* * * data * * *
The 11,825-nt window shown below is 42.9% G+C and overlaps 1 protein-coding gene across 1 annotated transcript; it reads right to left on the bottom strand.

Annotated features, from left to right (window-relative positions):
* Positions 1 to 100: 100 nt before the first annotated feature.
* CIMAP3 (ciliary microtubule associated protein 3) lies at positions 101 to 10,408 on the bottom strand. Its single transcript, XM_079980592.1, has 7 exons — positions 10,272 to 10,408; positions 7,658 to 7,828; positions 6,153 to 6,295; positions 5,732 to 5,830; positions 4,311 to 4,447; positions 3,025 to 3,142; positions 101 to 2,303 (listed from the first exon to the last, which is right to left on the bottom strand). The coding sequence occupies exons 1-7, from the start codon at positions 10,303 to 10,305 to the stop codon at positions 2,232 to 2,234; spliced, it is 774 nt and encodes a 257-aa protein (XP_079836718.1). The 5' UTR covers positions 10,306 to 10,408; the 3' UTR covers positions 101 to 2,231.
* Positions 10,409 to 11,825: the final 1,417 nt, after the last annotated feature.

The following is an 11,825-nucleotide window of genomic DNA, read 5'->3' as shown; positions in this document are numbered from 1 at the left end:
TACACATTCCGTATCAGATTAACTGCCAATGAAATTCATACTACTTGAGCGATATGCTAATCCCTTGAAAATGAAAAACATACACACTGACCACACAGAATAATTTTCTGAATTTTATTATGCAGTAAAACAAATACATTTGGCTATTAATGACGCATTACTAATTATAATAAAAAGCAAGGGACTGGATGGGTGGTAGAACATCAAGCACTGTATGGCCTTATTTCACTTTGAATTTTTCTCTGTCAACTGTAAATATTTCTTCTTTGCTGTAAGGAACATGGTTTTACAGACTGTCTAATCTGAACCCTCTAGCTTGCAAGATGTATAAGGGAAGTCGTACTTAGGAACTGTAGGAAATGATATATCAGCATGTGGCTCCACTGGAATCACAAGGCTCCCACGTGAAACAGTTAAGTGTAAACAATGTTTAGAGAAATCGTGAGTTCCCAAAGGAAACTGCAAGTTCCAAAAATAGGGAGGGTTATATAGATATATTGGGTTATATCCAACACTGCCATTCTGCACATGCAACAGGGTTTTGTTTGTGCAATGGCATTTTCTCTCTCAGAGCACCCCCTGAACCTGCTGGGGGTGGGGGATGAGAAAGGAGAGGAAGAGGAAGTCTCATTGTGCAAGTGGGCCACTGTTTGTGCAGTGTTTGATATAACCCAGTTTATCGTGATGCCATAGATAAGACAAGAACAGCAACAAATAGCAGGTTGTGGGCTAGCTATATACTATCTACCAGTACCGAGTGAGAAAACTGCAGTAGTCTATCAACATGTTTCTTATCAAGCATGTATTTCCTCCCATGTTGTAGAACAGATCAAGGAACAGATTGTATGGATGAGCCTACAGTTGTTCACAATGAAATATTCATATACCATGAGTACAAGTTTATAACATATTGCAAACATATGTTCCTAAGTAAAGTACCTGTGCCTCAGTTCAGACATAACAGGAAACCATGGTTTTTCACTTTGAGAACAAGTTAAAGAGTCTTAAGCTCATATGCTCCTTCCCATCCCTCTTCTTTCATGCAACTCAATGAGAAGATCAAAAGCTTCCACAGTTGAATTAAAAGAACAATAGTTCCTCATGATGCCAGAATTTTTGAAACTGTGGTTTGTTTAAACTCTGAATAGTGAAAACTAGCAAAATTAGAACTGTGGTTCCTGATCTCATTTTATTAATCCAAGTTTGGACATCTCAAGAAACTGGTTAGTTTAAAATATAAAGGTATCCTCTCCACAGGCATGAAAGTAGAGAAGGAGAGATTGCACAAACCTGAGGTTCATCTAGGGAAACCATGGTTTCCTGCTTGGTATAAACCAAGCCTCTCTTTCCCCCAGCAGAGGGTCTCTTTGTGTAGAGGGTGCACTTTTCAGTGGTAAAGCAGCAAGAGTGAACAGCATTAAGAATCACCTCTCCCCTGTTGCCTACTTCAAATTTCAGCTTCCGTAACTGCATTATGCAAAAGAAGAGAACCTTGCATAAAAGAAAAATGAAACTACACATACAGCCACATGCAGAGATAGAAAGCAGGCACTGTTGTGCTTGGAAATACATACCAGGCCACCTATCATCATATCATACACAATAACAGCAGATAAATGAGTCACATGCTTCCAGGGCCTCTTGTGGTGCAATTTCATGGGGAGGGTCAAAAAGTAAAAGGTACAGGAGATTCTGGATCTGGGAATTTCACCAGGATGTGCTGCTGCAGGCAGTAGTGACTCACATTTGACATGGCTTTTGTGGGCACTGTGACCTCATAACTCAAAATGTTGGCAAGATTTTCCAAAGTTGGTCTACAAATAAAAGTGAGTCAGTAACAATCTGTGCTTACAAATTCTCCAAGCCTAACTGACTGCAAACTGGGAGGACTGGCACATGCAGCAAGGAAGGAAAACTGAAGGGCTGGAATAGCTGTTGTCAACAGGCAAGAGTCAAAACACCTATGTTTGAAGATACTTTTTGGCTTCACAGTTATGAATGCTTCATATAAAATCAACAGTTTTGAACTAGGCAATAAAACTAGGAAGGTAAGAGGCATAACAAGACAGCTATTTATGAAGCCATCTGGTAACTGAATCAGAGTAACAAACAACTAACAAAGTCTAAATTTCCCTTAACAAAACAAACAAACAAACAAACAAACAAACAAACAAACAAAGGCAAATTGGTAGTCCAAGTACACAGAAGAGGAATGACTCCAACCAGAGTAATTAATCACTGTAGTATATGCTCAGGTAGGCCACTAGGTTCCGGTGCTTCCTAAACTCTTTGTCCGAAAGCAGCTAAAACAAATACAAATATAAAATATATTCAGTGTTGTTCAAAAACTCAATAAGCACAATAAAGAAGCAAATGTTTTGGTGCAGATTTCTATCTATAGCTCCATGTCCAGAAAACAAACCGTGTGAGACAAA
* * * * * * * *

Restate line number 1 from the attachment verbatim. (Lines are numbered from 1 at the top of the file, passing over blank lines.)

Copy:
The 11,825-nt window shown below is 42.9% G+C and overlaps 1 protein-coding gene across 1 annotated transcript; it reads right to left on the bottom strand.